Instagram has been my most useful and enjoyable social media feed to use. It has always been the most popular and I love taking photos. 500 people may like a photo, but only a proportion of those people would like the same post on Facebook or RT it. People seem to engage more with me on Instagram. Saying this, people are more likely to click through posts on Facebook.
How long before you started to get approached by organizations? How did they approach you and what did you think?
About three months. At first I was excited, thinking ‘I got noticed! This is it!’ It was just a one-off article and to be honest, it was quite straight forward so there wasn’t a lot of work on my part. Then I didn’t get approached for another two-three months after that. A lot of the companies were approaching me for different reasons- some wanted sponsored posts some wanted me to try a tour if I was in their country. Slowly, the offers got better and better.
How do you retain your authenticity when working with a brand?
The easiest way to retain authenticity is to write something yourself. Your loyalist readers will notice if there is a change in your style of writing and if you do it constantly, they will go off you. So if a company wants a review or a piece about X, I will just write it in a way in which I am comfortable. If I was asked to review something I believed to be a bad product, I would say no. Never lie- that’s something that some people forget about. If a company just wants a sponsored post with strict guidelines, I will put ‘Sponsored’ at the top of the article.
What’s the worst approach you’ve ever had from a brand or agency?
There’s been quite a few companies I’ve had to say no to. Usually because they want me to be in a country that I just would not be able to get to for months and sometimes I say no because it will be a multi-billion pound company expecting me to do a few hours or work for free with no clear benefits. The worse company I’ve ever spoken to me actually did not approach me – I approached them.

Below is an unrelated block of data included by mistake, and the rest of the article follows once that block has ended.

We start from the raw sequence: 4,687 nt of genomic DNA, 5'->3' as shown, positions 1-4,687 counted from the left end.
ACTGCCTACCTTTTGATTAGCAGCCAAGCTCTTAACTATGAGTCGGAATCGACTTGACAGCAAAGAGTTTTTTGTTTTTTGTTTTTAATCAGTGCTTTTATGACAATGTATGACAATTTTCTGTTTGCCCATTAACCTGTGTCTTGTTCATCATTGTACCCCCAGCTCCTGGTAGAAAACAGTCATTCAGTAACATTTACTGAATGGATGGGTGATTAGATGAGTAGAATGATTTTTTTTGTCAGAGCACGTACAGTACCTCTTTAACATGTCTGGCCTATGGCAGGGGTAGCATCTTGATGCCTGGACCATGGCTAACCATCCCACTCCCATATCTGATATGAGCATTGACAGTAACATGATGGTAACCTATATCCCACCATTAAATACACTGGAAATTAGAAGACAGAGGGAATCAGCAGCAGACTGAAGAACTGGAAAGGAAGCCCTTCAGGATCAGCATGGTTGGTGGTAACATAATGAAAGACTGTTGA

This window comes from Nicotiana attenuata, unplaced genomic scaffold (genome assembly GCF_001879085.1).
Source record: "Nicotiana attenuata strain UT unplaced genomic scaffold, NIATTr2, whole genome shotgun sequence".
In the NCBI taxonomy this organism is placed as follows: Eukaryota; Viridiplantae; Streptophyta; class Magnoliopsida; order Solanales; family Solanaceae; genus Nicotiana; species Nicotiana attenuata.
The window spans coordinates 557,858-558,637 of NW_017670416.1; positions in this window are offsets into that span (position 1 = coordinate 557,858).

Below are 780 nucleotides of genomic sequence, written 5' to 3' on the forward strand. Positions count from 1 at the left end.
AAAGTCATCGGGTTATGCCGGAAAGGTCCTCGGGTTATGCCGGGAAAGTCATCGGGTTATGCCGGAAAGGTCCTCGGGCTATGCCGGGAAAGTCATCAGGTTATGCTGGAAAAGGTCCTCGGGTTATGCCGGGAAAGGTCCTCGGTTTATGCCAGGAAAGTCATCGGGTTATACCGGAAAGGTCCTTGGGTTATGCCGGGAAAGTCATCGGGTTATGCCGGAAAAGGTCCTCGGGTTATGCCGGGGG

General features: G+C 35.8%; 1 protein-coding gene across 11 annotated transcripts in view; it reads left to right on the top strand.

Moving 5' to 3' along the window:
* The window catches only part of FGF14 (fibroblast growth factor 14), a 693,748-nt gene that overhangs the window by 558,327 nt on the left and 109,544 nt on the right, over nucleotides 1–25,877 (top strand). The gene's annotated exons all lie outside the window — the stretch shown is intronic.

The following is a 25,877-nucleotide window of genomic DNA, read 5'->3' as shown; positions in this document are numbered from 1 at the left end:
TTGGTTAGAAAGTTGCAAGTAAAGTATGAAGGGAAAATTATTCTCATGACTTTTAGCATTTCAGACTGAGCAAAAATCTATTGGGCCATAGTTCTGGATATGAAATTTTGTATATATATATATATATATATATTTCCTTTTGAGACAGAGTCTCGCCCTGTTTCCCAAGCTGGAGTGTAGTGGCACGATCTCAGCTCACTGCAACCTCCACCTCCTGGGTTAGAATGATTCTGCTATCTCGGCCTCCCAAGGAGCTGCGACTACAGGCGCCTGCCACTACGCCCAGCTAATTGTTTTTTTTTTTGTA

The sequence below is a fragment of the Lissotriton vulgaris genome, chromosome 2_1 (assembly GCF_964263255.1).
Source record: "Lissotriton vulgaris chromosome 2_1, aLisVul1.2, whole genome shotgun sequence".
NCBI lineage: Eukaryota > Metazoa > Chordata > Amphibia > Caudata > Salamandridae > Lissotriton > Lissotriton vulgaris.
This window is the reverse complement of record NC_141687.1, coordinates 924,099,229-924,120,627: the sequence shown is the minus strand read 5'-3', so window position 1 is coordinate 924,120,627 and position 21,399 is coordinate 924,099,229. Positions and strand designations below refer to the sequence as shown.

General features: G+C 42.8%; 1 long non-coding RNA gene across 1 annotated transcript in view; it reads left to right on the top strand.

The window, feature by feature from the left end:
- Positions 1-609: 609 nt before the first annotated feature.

I spent a little while looking through different travel agents finding inspiration and found this company that had hardly any social media following and a fairly badly designed website, but what seemed to be a great tour. I e-mailed the owner with a bunch of ideas for articles after a few days planning a proposal. I had never sent a proposal before, so I was quite nervous. He e-mailed back calling me an array of rude names along with some hurtful accusations. When I have to say no to a company I always am polite about it, so I was completely shocked by the e-mail I received back. Thankfully, a few days later I was approached by a different company with some great work, so I wasn’t down for long.
And what’s the best approach you’ve ever had?
One of my favourite companies to work with was Kiwi Experience. I stayed with them for almost a month, touring around New Zealand trying lots of new things. I skydived, heli-hiked on glaciers and stayed in some lovely places. I was very well cared for and enjoyed every moment. I’ve enjoyed working for lots of different companies, but I think Kiwi Experience stands out because I had wanted to go to New Zealand for a long time and I love outdoor activities.
Do you ever proactively approach brands you want to work with?
Sometimes, but usually it is the other way around. I don’t mind approaching companies, but it is more exciting getting approached- knowing that someone has been reading your work for a while and watching your progress- it is incredibly flattering.
And finally, are there any particular pearls of wisdom you wish you could go back in time and tell yourself before you started blogging?
There are so many things I would have told myself. Firstly, I would have started blogging before I did. I could have covered so many different countries and could have really developed earlier on. I would also probably tell myself not to worry about advertisement too much- I spent far too much time worrying about that. I would finally tell myself that I ought to concentrate on my style of writing more and that things were going to work out.